Skyrocketing single-parent births could signal more problems for education

December 7, 2012

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Kyle Olson Kyle Olson

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By Victor Skinner
EAGnews.org

MUSKEGON, Mich. – Several faith-based websites recently highlighted the growing epidemic of births to unmarried women and the issues associated with single parent households in America.

It’s a problem virtually everyone involved with K-12 education agrees undermines student learning.

The faith-based blog Transfigurations points to recent U.S. Census data that shows “fully 40 percent of all babies born in the United States in 2011 were born to unmarried mothers.”

Albert Mohler, president of The Southern Baptist Theological Seminary, contends that “In some American neighborhoods, children and teenagers have never even been to a wedding, since marriage has simply ceased to exist as an expectation.”

In other words, the problem isn’t going away. In fact, the percent of births by unwed mothers has increased dramatically since 1980, when it was 18.4 percent, according to census data.

Teachers unions have blamed problems with student achievement in public schools on problems at home, and the census figures certainly lend credence to their argument. It is undoubtedly more difficult for a single parent to attend parent-teacher conferences and review homework while earning a livable wage than it is for two parents.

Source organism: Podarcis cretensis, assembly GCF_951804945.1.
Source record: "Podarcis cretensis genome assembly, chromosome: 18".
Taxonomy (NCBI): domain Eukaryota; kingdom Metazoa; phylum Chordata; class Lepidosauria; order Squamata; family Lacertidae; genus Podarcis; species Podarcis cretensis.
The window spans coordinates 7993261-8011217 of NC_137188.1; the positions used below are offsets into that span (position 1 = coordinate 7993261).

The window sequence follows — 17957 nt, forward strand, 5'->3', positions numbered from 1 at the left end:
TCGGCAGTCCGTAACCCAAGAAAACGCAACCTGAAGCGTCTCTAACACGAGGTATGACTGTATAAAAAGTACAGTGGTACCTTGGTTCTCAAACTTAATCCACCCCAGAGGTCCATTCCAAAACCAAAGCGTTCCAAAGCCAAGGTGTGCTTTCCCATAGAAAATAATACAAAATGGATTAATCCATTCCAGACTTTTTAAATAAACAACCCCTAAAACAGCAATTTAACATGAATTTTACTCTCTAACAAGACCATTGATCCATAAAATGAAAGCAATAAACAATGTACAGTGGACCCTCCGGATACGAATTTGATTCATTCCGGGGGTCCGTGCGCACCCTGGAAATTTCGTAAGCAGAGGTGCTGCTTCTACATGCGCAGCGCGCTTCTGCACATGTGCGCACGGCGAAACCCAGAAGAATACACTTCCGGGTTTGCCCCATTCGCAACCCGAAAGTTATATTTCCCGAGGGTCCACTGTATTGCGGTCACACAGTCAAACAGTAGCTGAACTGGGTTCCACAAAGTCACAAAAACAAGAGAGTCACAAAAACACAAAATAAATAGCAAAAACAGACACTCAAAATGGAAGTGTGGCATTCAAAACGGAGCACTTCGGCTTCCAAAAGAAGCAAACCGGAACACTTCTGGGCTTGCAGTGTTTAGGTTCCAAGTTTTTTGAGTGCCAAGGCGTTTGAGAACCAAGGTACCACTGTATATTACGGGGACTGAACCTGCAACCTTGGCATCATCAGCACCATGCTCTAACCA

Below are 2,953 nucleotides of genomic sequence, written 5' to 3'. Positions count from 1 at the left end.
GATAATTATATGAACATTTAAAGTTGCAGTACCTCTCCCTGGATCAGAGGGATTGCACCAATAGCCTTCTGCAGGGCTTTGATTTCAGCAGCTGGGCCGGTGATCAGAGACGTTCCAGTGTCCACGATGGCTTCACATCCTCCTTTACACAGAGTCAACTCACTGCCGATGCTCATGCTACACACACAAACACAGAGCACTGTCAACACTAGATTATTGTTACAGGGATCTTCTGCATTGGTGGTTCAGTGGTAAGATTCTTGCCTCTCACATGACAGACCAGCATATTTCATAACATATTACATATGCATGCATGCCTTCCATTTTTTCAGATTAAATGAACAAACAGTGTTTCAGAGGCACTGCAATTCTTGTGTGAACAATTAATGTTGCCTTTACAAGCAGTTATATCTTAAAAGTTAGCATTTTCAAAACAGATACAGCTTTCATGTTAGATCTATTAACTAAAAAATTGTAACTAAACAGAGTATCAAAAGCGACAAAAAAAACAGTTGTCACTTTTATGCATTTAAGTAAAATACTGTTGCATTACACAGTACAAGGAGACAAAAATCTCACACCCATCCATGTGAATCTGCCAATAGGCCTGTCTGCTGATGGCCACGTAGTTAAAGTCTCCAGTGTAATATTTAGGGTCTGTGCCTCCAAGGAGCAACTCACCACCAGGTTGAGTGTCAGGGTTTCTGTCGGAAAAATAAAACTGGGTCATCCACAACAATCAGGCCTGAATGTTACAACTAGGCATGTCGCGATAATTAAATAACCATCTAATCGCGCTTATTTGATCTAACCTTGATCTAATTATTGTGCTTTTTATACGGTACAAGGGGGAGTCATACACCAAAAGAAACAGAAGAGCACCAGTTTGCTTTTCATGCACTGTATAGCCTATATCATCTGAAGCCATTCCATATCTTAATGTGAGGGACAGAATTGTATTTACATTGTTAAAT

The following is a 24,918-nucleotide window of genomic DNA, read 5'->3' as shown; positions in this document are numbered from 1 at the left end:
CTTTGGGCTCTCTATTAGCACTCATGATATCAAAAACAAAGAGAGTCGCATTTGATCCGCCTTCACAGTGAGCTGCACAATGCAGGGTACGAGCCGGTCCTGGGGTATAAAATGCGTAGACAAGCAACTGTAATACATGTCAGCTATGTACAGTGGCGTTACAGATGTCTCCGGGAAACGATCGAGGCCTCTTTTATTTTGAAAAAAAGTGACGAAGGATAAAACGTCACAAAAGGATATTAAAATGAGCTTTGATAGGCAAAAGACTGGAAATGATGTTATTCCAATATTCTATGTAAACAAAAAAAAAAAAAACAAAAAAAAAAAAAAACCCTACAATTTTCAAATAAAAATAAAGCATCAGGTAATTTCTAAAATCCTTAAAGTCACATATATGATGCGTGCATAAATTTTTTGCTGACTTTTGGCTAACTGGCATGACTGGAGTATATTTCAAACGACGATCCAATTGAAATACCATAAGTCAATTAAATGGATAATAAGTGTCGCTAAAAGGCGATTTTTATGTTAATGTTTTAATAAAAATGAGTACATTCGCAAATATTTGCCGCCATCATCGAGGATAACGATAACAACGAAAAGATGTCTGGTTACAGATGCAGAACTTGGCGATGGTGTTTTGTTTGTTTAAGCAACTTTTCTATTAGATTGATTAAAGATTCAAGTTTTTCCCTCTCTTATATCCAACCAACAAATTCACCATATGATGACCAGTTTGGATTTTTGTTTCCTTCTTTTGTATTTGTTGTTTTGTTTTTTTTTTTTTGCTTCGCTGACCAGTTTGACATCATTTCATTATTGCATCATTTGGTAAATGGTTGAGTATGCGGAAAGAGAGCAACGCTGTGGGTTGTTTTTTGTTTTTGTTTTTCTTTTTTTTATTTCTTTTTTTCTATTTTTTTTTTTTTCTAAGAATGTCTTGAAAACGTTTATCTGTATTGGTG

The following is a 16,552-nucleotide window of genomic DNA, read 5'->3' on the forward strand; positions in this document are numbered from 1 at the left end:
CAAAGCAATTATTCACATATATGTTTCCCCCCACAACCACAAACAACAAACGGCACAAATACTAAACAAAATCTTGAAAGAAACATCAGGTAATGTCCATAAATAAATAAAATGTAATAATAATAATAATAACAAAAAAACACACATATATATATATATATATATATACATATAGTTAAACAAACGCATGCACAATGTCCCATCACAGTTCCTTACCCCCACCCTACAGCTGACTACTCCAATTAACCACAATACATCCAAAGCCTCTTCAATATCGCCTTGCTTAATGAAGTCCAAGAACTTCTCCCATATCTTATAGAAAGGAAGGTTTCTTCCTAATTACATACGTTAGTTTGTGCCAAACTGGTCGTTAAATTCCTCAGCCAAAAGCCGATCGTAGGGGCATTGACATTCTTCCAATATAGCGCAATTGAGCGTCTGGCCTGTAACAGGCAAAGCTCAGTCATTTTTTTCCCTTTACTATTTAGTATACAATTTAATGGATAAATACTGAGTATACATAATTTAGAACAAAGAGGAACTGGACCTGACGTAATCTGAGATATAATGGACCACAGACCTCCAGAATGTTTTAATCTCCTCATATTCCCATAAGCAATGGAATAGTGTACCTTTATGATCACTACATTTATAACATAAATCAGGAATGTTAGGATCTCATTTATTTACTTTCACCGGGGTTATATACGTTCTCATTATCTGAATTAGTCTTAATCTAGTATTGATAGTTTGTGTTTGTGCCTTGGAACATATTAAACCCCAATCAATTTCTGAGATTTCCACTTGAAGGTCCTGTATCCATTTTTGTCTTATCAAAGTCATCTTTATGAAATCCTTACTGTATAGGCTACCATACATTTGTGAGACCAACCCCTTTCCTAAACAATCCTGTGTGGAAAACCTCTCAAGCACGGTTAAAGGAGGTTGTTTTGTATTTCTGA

The epidemic of unwed mothers surely contributes to increasing numbers of students who rely on reduced or free school lunches, lack proper supplies for school, find themselves on the wrong side of the law, or who never pursue education beyond high school.

We agree with teachers unions, and most other education professionals, that parents need to be more involved in their children’s education. But the census data shows that the problem is much deeper than a parent’s desire to help their child succeed in school.

Many single parents likely are not engaged enough because they simply don’t have the time, resources or energy to focus on their children’s education. We suspect most are forced to work full-time (or more) simply to provide food and shelter for their families.

Something must be done to address the growing epidemic of single parent families, and by extension the barriers the problem causes for student learning.

What’s the answer? We’re not sure. Any brilliant ideas out there?

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